It can often be hard to detect PAH in a routine clinical examination, even if the disease has progressed. Symptoms of PAH are not unique and may be confused with many other diseases that cause a lack of oxygen in the blood. The diagnosis of PAH is also one of exclusion, meaning that PAH is only diagnosed when other causes of pulmonary hypertension have been ruled out and there seems to be no known cause of the hypertension. The tests that are commonly performed to diagnose PAH and rule out other diseases are blood tests, pulmonary function tests, arterial blood gas measurements, X-rays of the chest, electrocardiography (ECG), and the "6-minute walk test", which essentially measures how far an individual can walk in that time period. Ultimately, the majority of subjects undergo echocardiographic testing, followed by confirmation by cardiac catheterization with and without vasodilator testing.
Heritable PAH is confirmed if two or more family members have PAH or if a BMPR2 gene mutation is identified in the affected person. Molecular genetic testing is available for mutations in the BMPR2 gene, but should only be performed in concert with genetic counseling.
Clinical Testing and Work-Up
Patients suspected to have PAH should be referred to a referral center specializing in PAH diagnosis and treatment. The Pulmonary Hypertension Association website can provide contact information for these centers.
Genetic counseling is recommended for affected individuals and their families.
Several medications have been approved by the US Food and Drug Administration (FDA) for the treatment of PAH.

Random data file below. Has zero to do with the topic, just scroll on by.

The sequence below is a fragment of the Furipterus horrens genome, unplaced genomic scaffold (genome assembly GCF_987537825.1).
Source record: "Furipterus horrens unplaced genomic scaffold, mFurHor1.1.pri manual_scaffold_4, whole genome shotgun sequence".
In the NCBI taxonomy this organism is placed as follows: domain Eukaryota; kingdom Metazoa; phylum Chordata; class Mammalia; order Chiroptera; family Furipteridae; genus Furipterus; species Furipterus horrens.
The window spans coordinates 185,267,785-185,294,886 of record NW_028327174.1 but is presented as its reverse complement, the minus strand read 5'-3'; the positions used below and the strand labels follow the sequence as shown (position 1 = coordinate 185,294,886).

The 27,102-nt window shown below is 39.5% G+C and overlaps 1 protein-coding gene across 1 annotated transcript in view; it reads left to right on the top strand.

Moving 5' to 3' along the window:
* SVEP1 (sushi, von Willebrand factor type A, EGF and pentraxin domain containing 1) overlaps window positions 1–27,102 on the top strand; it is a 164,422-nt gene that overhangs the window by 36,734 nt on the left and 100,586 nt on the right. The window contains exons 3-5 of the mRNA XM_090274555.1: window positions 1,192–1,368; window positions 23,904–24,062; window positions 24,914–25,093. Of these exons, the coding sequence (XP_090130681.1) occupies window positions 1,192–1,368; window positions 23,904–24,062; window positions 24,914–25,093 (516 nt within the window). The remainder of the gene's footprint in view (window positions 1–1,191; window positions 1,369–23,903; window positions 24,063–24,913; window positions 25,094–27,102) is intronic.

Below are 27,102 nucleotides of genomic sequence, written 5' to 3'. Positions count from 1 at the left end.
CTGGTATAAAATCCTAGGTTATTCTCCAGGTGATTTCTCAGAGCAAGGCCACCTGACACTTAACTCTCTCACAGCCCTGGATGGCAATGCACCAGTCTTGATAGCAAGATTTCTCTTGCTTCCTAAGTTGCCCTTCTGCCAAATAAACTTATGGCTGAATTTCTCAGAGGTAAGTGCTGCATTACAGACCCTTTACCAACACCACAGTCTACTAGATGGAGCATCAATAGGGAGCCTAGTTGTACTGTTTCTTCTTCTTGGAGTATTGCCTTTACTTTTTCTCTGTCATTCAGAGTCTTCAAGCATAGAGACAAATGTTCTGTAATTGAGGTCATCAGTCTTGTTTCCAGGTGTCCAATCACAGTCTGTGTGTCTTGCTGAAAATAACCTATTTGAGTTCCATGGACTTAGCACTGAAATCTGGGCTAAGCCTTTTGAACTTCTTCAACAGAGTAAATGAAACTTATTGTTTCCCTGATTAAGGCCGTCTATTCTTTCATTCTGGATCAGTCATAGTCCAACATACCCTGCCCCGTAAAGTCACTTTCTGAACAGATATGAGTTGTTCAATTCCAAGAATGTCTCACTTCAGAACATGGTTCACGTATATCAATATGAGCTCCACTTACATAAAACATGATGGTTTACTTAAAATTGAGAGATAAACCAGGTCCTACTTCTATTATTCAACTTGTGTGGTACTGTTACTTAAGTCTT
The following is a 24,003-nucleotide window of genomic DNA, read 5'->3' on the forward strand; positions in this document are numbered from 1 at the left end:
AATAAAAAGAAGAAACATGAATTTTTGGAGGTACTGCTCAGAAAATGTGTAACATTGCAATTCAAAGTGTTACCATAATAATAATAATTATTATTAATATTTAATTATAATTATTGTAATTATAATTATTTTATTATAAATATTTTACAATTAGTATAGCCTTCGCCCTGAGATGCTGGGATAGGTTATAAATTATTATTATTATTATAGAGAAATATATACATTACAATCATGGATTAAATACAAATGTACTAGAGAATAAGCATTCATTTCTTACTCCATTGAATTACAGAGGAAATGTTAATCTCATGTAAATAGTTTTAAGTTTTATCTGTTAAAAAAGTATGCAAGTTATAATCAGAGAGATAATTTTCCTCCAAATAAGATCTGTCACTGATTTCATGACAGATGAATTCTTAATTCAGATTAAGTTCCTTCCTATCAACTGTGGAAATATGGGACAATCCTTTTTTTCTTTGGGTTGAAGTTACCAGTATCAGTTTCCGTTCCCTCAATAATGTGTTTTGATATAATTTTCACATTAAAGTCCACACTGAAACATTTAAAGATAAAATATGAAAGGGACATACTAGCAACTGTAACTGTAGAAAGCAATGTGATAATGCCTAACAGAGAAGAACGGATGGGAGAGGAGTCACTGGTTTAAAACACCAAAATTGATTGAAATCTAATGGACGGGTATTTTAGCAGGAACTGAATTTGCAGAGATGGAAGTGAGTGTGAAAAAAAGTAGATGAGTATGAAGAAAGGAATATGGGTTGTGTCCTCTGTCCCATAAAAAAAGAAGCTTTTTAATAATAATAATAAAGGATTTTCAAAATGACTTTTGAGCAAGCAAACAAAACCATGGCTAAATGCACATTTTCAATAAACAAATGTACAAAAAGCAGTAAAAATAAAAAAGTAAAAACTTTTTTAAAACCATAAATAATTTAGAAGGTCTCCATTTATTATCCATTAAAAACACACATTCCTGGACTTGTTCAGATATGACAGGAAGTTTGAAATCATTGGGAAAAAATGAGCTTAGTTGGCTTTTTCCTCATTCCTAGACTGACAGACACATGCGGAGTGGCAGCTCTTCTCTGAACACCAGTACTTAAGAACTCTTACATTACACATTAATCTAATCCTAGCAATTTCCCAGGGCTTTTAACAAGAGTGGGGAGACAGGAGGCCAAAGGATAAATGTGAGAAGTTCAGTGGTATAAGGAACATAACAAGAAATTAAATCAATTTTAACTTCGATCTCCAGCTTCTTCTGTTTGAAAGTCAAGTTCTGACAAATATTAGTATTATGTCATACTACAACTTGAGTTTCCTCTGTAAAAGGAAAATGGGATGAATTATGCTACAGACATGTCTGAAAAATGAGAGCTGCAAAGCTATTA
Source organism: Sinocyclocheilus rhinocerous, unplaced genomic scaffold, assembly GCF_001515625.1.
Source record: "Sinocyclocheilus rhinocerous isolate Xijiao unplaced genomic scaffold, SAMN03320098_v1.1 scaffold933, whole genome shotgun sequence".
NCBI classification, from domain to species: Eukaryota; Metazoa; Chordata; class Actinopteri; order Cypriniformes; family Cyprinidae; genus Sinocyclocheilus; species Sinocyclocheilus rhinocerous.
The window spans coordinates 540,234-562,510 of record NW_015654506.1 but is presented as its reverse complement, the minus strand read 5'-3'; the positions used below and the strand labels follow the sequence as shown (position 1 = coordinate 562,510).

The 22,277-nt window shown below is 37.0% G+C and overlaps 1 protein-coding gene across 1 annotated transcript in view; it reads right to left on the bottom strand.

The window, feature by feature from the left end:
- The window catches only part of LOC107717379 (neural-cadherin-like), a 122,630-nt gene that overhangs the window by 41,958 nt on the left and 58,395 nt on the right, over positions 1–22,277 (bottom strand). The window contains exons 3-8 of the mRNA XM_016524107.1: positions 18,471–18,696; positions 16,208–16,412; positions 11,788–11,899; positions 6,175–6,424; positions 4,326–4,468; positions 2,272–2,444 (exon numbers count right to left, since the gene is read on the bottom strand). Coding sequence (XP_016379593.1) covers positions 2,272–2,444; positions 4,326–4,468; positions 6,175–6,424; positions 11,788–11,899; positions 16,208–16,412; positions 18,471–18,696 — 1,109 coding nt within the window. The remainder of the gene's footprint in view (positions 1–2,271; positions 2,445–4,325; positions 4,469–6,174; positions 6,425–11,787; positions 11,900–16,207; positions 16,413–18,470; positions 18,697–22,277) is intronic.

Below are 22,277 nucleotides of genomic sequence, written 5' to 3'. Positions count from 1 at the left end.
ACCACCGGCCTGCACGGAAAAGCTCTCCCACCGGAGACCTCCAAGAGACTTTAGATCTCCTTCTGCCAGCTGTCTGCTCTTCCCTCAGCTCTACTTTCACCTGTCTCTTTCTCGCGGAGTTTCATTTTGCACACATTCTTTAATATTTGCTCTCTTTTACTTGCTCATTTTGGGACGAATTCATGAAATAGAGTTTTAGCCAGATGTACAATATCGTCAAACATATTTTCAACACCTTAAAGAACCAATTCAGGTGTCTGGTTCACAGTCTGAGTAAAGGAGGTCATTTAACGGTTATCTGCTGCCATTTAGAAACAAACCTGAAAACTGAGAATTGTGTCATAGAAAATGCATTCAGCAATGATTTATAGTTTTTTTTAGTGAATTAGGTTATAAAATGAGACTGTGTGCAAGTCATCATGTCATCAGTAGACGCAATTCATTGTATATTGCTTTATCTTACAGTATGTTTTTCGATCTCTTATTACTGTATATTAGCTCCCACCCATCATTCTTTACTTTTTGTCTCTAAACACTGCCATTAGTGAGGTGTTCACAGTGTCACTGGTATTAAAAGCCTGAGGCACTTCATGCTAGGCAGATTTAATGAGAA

In December 2004, the FDA approved iloprost (Ventavis) for the treatment of PAH. The treatment is inhaled through the mouth with the assistance of a special nebulizer, dilating the arteries and preventing the formation of blood clots. Ventavis is marketed in the U.S. by Actelion Pharmaceuticals US, Inc.
The orphan drug bosentan (Tracleer) has been approved by the FDA for treatment of PAH. The drug allows affected individuals to exert themselves physically without shortness of breath. It should be carefully monitored while in use. Tracleer is manufactured by Actelion Pharmaceuticals US, Inc. For information, contact:
Actelion Pharmaceuticals US
5000 Shoreline Court, Suite 200
South San Francisco, CA 94080
Phone 1-866-ACTELION (866-228-3546)
The FDA has approved the orphan drug treprostinil (Remodulin) in subcutaneous and intravenous forms and Tyvaso, an inhaled form of treprostinil, for the treatment of PAH. The drugs is made by:
United Therapeutics Corp.
68 T. W. Alexander Drive
P.O. Box 14186
Research Triangle Park, NC 27709
The orphan drug Flolan (epoprostenol sodium for injection or prostacycline) has been approved as a standard long-term treatment of individuals with severe PAH. It was the first drug approved specifically for patients with pulmonary hypertension. This drug is used in individuals who do not respond to other types of therapy and in patients with very severe disease. This drug is administered by intravenous infusion through a permanent ambulatory in-dwelling central venous catheter. Since this drug requires continuous infusion, it must not be withdrawn suddenly (including sudden reduction of dosage). Flolan, which is a version of a natural hormone called prostacyclin that dilates constricted blood vessels, is manufactured by GlaxoSmithKline. For more information, please call GlaxoSmithKline: